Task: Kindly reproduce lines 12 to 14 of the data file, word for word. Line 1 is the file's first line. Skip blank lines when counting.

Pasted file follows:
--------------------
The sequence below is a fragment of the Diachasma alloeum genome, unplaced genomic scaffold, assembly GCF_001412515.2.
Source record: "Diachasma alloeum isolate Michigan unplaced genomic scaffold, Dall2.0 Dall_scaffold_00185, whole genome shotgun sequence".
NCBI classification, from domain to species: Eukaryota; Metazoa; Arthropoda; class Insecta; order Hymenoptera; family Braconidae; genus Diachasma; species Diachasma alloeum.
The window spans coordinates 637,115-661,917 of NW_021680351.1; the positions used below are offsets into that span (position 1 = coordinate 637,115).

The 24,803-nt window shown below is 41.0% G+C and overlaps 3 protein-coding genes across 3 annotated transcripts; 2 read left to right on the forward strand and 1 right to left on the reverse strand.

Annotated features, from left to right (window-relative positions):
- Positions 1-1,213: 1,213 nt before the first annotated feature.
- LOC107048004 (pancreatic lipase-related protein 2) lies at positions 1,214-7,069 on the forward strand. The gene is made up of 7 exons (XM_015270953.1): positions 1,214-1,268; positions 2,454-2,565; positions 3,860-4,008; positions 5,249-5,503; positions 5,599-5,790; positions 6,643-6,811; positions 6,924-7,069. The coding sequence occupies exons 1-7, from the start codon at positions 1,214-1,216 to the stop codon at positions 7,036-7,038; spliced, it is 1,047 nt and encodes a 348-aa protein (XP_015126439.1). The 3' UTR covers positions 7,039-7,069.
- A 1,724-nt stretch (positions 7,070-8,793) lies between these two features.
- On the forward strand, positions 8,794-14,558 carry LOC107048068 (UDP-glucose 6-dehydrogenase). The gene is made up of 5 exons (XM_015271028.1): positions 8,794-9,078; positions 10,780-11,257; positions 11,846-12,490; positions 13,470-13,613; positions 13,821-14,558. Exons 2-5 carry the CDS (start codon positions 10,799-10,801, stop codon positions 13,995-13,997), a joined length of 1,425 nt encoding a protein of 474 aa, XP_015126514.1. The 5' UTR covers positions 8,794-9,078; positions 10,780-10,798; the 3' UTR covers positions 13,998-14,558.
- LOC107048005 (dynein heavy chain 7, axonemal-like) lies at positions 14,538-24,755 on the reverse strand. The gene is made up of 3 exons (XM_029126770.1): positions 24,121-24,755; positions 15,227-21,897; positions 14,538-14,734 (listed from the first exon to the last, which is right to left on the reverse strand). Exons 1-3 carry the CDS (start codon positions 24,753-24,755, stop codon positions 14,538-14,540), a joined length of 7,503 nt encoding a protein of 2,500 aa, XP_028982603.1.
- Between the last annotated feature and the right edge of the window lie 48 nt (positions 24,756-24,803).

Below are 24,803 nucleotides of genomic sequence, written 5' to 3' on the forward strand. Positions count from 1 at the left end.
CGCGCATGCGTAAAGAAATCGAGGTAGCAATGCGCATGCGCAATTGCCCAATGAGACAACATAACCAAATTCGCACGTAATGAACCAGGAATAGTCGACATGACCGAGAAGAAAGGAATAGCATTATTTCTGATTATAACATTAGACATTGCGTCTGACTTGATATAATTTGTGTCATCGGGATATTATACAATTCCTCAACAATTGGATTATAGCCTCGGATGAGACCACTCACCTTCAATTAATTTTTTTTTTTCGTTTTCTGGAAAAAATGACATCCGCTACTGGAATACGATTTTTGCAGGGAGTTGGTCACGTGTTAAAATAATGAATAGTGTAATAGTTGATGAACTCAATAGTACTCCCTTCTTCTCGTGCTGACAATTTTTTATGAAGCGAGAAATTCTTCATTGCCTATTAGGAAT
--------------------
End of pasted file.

- Between the last annotated feature and the right edge of the window lie 48 nt (positions 24,756-24,803).

Below are 24,803 nucleotides of genomic sequence, written 5' to 3' on the forward strand. Positions count from 1 at the left end.
CGCGCATGCGTAAAGAAATCGAGGTAGCAATGCGCATGCGCAATTGCCCAATGAGACAACATAACCAAATTCGCACGTAATGAACCAGGAATAGTCGACATGACCGAGAAGAAAGGAATAGCATTATTTCTGATTATAACATTAGACATTGCGTCTGACTTGATATAATTTGTGTCATCGGGATATTATACAATTCCTCAACAATTGGATTATAGCCTCGGATGAGACCACTCACCTTCAATTAATTTTTTTTTTTCGTTTTCTGGAAAAAATGACATCCGCTACTGGAATACGATTTTTGCAGGGAGTTGGTCACGTGTTAAAATAATGAATAGTGTAATAGTTGATGAACTCAATAGTACTCCCTTCTTCTCGTGCTGACAATTTTTTATGAAGCGAGAAATTCTTCATTGCCTATTAGGAAT